What started out as a routine budget cycle, quickly became mired in retirement controversy as members of the Legislature pushed hard for changes to the Michigan Public School Employees Retirement System (MPSERS) while Gov. Rick Snyder (R-Michigan) pushed back against any changes that resulted in a structural deficit. Members of the school community (including MASA) worked hard against any changes to the system citing concerns for costs, employee attraction and an ever-changing policy, but ultimately Gov. Snyder acquiesced to legislative leaders and signaled his willingness to sign a deal.
The structure of the current retirement plan selection process for all new hires remains essentially unchanged. The individual has a set amount of time to choose between a defined contribution (DC) and defined benefit (DB) plan. However, if no selection is made within this time frame, the proposal would change the default selection to the DC plan, which is a change from the current default. (SB 401).
The New Defined Benefit (Hybrid) Plan
• Pension formula: 1.5% x Final Average Compensation x Years of Service **
• Regular retirement age of 60, however the legislation compels the ORS Board to evaluate mortality tables to increase the retirement age under certain circumstances.
• Graduated employee contribution rates as income rises, averaging 5%**
• No cost of living increases**
• Investment rate of return assumption equal to 6%
• Additional DC benefit with a 50% employer match capped at 1% of employee compensation**
• Requires a 50/50 cost share between the employee and employer, including the costs of future unfunded liabilities. Essentially, if the new DB plan is ever funded at less than 100%, a portion of the employee’s take home pay will be used to make up that difference. These liabilities would be amortized on a 10-year level-dollar schedule.
• Creates a trigger under which the new hybrid plan would be closed to new employees if the actuarial funded ratio falls below 85% for two consecutive years. This trigger would not apply if the ratio fell due to a failure of the employer or state to make a required contribution or if the state appropriates sufficient funds to being the ratio above 85%.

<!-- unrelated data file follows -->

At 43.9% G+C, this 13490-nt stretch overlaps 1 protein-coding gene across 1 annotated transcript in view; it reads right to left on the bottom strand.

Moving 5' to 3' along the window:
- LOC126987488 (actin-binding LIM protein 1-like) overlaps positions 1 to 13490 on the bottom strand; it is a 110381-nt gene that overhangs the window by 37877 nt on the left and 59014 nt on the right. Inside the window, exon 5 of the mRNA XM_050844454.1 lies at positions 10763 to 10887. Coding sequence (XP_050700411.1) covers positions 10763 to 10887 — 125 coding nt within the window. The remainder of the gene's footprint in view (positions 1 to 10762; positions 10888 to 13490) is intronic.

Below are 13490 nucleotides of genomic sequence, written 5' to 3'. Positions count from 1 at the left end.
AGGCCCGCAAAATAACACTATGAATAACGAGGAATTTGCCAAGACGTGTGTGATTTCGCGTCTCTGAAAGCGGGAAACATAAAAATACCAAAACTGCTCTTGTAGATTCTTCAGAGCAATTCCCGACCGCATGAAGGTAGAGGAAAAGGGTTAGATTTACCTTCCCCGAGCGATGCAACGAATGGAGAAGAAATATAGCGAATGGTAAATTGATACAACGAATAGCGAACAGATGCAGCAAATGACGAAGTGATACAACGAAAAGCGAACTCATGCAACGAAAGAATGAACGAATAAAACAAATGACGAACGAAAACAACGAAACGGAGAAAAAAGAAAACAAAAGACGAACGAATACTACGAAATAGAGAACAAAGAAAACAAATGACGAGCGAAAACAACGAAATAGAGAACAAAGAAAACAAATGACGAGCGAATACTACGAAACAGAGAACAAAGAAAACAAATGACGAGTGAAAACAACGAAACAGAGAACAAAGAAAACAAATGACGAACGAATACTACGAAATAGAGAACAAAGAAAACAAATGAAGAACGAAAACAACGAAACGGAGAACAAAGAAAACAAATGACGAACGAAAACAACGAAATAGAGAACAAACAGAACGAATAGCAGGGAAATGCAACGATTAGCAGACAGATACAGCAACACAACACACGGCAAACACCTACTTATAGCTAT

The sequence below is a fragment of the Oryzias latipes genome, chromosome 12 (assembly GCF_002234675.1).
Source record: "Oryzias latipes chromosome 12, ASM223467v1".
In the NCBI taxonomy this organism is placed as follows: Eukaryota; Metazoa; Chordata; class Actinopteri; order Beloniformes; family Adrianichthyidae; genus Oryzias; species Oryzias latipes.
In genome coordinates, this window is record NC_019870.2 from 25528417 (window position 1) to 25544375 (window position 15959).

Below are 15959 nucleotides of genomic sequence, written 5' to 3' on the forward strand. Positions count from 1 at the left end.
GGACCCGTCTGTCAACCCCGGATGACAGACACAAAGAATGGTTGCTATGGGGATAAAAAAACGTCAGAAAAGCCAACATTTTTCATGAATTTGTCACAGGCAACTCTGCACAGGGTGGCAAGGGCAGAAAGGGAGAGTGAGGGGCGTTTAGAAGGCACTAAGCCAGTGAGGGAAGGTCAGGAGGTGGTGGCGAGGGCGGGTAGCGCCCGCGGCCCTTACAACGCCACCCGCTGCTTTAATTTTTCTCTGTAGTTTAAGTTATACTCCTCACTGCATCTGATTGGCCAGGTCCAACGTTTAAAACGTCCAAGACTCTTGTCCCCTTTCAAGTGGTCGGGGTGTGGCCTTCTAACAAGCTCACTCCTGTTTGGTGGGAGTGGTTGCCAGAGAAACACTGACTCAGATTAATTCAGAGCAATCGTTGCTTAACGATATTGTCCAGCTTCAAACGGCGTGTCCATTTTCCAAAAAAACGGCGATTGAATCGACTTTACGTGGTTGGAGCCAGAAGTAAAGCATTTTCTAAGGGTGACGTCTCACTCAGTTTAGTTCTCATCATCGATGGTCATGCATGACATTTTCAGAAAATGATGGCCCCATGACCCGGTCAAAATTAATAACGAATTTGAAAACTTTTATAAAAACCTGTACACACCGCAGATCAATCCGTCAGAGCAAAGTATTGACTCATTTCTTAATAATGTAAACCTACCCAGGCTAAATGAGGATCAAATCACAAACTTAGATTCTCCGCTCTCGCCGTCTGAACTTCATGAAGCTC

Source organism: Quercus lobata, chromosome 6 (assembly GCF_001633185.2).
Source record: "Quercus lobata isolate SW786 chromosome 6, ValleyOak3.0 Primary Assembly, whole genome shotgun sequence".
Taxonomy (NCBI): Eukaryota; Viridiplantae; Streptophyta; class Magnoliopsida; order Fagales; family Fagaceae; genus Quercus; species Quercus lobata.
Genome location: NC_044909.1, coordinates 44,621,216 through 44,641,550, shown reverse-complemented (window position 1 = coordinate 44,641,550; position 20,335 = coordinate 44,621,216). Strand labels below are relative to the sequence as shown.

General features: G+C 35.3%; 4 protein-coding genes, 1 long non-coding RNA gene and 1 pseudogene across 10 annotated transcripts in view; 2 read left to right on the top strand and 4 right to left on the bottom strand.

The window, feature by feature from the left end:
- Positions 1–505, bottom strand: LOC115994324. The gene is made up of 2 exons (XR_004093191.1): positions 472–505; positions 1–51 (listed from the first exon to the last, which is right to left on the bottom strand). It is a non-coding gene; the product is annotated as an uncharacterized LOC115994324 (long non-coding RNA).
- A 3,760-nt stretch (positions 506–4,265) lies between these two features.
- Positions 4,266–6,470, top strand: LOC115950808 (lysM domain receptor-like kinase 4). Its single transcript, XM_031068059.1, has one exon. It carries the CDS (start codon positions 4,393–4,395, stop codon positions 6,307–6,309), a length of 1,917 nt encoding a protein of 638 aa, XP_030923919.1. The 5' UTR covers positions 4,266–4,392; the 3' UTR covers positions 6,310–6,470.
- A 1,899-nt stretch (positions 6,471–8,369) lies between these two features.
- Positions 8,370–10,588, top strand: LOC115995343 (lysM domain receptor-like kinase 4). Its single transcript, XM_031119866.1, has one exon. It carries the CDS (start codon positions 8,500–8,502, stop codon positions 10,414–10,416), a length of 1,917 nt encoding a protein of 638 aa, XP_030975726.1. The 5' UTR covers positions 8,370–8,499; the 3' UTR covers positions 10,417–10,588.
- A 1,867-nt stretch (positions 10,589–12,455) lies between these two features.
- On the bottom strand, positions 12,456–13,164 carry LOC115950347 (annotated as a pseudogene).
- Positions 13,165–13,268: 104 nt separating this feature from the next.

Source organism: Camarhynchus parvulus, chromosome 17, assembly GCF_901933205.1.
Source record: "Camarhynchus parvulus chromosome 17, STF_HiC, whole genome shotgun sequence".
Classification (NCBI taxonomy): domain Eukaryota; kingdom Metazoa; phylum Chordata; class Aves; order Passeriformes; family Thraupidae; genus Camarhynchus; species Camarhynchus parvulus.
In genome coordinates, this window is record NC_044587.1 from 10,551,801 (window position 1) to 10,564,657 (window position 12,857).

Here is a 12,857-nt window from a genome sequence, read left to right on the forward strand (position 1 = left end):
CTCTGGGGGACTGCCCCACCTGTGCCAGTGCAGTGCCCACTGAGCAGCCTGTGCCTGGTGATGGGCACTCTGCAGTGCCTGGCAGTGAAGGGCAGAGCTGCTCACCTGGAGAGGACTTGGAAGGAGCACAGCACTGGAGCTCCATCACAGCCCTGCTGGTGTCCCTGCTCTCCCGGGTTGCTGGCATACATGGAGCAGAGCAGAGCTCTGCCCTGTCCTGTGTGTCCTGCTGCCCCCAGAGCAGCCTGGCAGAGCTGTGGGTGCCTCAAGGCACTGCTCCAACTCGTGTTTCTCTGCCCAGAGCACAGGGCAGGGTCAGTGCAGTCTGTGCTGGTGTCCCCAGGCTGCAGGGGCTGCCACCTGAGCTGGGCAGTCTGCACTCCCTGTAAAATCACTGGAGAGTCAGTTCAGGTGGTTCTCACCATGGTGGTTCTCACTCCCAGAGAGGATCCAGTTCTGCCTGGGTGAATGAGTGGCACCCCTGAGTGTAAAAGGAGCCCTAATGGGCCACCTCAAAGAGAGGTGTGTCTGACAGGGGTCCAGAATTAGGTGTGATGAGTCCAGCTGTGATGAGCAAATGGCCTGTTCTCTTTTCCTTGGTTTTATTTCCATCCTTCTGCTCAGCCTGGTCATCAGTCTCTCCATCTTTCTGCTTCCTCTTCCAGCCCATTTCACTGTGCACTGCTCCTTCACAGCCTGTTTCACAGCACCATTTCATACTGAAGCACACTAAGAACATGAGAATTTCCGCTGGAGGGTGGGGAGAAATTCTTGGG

• This plan is open to new hires after February 1, 2018.
Costs for the new DB Plan
• ORS estimates the employer normal cost for new hybrid would be ~6.2% (an increase from the current hybrid’s ~3.1%).
• Employee contributions would increase from approximately 5% to 6.2%.
The New Defined Contribution (401k) Plan
• Employer contributes 4% of the employee’s salary into a 401(k) or 401(k)-style plan and matches the employee’s contributions dollar-for-dollar, up to another 3% of salary. The automatic 4% contribution would begin with the first pay period after October 1, 2017, and the increased employer match would begin on February 1, 2018.
• The employer’s matching 3% is reimbursed by the School Aid Fund.
• Participants would vest employer contributions into their DC plan based on the existing statutory schedule: 50% after 2 years, 75% after 3 years, and 100% after 4 years.
• This plan is the default option going forward.
• All employees who are currently in the DC plan will get moved into the new DC structure.
Costs for the New DC Plan
• Employers would see an increase in costs equal to 1% of payroll for participants in the old DC moving into the new DC.
• SAF is responsible for the matching contribution up to 3%.
Other Changes to MPSERS
•Establish a “floor” for employer’s contribution rates as a percentage of payroll, beginning with fiscal year 2018-19.
• Require a school district’s payroll on which the UAAL rate is applied to be adjusted by the change in the district’s current operating expenditures, and require that the adjusted payroll become the basis on which the UAAL contribution rate is determined.
•Eliminate the purchase of service credit (other than credit for active duty in the armed forces or the repayment of refunds) in the Basic and Member Investment Plans for employees hired prior to July 1, 2010, unless the purchase is initiated by September 29, 2017.
Senate Bill 401 has yet to be transmitted to Gov. Snyder for his approval. There appears to a break down between the governor’s office and the Speaker of the House as to what other parts of the “deal” that was made to pass this legislation are still left on the table. It’s assumed that Snyder will sign SB 401 when it gets to his desk, but it’s wise not to take anything for granted this session.
Peter Spadafore is MASA’s associate executive director for government relations. Contact him at email@example.com.